We've done this a lot in the past, but recently you may remember doing this in the Holiday Party sew along. You can stack a couple or all of your blocks like I did here and then chain piece each section at a time.
NOTE: Make sure your pieces are in the right order! I accidentally left off the matching squares to my top block (can you see in the photo below?) and sewed the wrong square to every flying geese unit. Oops! Time to seam rip!
Ahhh. That looks better. It's easy to mix this part up if you're working with similar looking fabrics like me.
If you are new to chain piecing, below you can see it in action. I'm not snipping the thread between blocks. Instead I am "chaining" them together be continuous sewing. This makes the sewing process much more efficient.
Only do this if you can stay organized while doing it. What's NOT more efficient is sewing a bunch of stuff together incorrectly and then ripping it all out.
Tip #3: Sew over the triangle seam intersection to get sharp flying geese points.
You can sew directly over the triangle seam intersection or just a hair shy of the intersection like I did in the picture below. Even if you need to swerve a bit to hit that intersection, do it. A slightly wider or more narrow seam allowance will go completely unnoticed, but a perfect flying geese triangle? Mmmmm....you will love pointing those out to all of your friends and family.
Tip #4: Batch press your units.
Once you have finished chain piecing all of your units, stack 'em up and move them to your ironing board. There's no need for you to be jumping up and down sewing and pressing.
This is also the time to make sure you're pressing your seams in opposite directions so they will nest well during the final assembly process. See tip #5 for more details.
Tip #5: Nest and pin your seams for success.
Whenever you hear a quilter say "nest the seams" what we mean is press the two seams in opposite directions so they fit together like nesting dolls — sweetly and snuggly. The tricky part is getting them to stay well nested while being pushed through your sewing machine. Here's the secret...
If you have fork pins, stick them in like this (or turn them 180 degrees so you don't get poked), piercing either side of the seam.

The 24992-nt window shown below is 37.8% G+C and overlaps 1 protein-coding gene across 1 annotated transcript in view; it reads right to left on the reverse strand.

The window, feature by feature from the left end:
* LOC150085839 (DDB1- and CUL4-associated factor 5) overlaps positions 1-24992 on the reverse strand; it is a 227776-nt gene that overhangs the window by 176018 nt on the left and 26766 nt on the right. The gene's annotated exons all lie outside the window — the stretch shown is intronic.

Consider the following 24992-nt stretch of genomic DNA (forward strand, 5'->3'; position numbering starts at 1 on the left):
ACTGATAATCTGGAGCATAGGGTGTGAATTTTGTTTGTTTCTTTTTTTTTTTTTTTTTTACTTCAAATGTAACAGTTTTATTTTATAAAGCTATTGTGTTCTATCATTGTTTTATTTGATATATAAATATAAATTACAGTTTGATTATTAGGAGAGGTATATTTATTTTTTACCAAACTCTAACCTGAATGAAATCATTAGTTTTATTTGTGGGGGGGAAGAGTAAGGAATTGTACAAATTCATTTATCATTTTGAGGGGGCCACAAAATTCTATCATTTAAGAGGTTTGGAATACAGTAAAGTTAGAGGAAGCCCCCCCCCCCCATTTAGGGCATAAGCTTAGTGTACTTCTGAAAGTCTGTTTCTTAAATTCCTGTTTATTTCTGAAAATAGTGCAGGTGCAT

If you only have straight pins, pierce both sides of the seam like the photo below. I choose to slowly sew over the pins so the fabric doesn't get the chance to shift. I have found this to be more successful than removing the pins right before sewing.
NOTE: You must sew very slowly if sewing over pins. You can even use the hand dial to manually move the needle up and down around the pin if you are worried about hitting pins with your machine's needle. Do not allow a child to sew over pins ever. If you are sewing with a child either do this part for them or remove the pins for safety and accept that some inaccuracy may occur.
Tip #6: Enjoy what you've made!
Lay out your beautiful blocks and enjoy them! Pat yourself on the back and let yourself feel pride over your accomplishments. You're almost finished!
Week 5 Sponsor & Prize
This week's sponsor is Traveling Dye Co. — a shop full of beautiful hand dyed fabrics! Jeanne, the maker behind the shop will be giving away $100 worth of hand dyed fabric. If you are new to quilting with hand dyed fabric, we cover sewing and washing instructions in this post, Using Ice Dyed Fabrics in Quilts.
How to Win
- Post a pic to Instagram. The photo prompt for Instagram this week is to post a picture of your Shining Star progress. Use #ShiningStarQuiltSA in the caption.
- You must have a public Instagram profile to participate.
- Each photo posted is an entry and you can enter as many times as you want in a single week. Once the week is over, those posts do not count in the next week's giveaway. Every week we start fresh.
- For an entry into the Week 5 prize your photo must be posted between Friday, August 5th, and Friday, August 12th. The winner will be picked randomly from all qualifying posts and announced at approximately 4:00 p.m. CST the 12th. Good luck!